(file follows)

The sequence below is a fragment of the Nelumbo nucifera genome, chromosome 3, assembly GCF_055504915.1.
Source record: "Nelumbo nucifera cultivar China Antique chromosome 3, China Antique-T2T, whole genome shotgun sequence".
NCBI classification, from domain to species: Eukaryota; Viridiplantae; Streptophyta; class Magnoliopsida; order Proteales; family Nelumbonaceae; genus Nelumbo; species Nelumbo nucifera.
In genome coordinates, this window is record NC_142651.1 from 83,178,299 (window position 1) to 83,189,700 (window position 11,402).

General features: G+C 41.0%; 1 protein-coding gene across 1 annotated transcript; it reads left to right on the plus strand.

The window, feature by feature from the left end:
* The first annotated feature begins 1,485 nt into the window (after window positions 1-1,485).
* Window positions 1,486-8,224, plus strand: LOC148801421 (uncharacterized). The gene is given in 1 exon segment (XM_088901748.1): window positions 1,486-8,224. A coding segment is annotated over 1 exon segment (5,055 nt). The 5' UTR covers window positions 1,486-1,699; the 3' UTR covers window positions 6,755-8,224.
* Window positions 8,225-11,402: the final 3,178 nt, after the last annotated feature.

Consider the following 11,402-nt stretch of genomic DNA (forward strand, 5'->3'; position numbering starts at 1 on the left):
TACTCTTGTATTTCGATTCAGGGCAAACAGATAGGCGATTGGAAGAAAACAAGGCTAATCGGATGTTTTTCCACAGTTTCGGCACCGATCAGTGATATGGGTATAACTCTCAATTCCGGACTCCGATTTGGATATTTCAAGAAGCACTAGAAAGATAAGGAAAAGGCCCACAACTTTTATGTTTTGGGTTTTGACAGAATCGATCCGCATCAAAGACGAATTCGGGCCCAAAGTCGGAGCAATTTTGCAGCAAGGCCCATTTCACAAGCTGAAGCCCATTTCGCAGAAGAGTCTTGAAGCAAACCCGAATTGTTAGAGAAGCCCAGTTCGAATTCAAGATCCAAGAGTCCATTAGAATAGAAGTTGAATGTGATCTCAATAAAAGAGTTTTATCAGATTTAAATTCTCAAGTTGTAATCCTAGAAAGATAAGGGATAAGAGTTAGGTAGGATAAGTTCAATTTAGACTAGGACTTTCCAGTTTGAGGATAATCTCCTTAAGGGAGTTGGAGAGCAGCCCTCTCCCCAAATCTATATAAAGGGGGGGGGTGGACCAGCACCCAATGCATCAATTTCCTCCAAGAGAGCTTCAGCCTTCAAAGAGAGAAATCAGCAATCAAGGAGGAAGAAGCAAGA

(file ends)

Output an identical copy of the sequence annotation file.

The sequence below is a fragment of the Nelumbo nucifera genome, chromosome 3, assembly GCF_055504915.1.
Source record: "Nelumbo nucifera cultivar China Antique chromosome 3, China Antique-T2T, whole genome shotgun sequence".
NCBI classification, from domain to species: Eukaryota; Viridiplantae; Streptophyta; class Magnoliopsida; order Proteales; family Nelumbonaceae; genus Nelumbo; species Nelumbo nucifera.
In genome coordinates, this window is record NC_142651.1 from 83,178,299 (window position 1) to 83,189,700 (window position 11,402).

General features: G+C 41.0%; 1 protein-coding gene across 1 annotated transcript; it reads left to right on the plus strand.

The window, feature by feature from the left end:
* The first annotated feature begins 1,485 nt into the window (after window positions 1-1,485).
* Window positions 1,486-8,224, plus strand: LOC148801421 (uncharacterized). The gene is given in 1 exon segment (XM_088901748.1): window positions 1,486-8,224. A coding segment is annotated over 1 exon segment (5,055 nt). The 5' UTR covers window positions 1,486-1,699; the 3' UTR covers window positions 6,755-8,224.
* Window positions 8,225-11,402: the final 3,178 nt, after the last annotated feature.

Consider the following 11,402-nt stretch of genomic DNA (forward strand, 5'->3'; position numbering starts at 1 on the left):
TACTCTTGTATTTCGATTCAGGGCAAACAGATAGGCGATTGGAAGAAAACAAGGCTAATCGGATGTTTTTCCACAGTTTCGGCACCGATCAGTGATATGGGTATAACTCTCAATTCCGGACTCCGATTTGGATATTTCAAGAAGCACTAGAAAGATAAGGAAAAGGCCCACAACTTTTATGTTTTGGGTTTTGACAGAATCGATCCGCATCAAAGACGAATTCGGGCCCAAAGTCGGAGCAATTTTGCAGCAAGGCCCATTTCACAAGCTGAAGCCCATTTCGCAGAAGAGTCTTGAAGCAAACCCGAATTGTTAGAGAAGCCCAGTTCGAATTCAAGATCCAAGAGTCCATTAGAATAGAAGTTGAATGTGATCTCAATAAAAGAGTTTTATCAGATTTAAATTCTCAAGTTGTAATCCTAGAAAGATAAGGGATAAGAGTTAGGTAGGATAAGTTCAATTTAGACTAGGACTTTCCAGTTTGAGGATAATCTCCTTAAGGGAGTTGGAGAGCAGCCCTCTCCCCAAATCTATATAAAGGGGGGGGGTGGACCAGCACCCAATGCATCAATTTCCTCCAAGAGAGCTTCAGCCTTCAAAGAGAGAAATCAGCAATCAAGGAGGAAGAAGCAAGA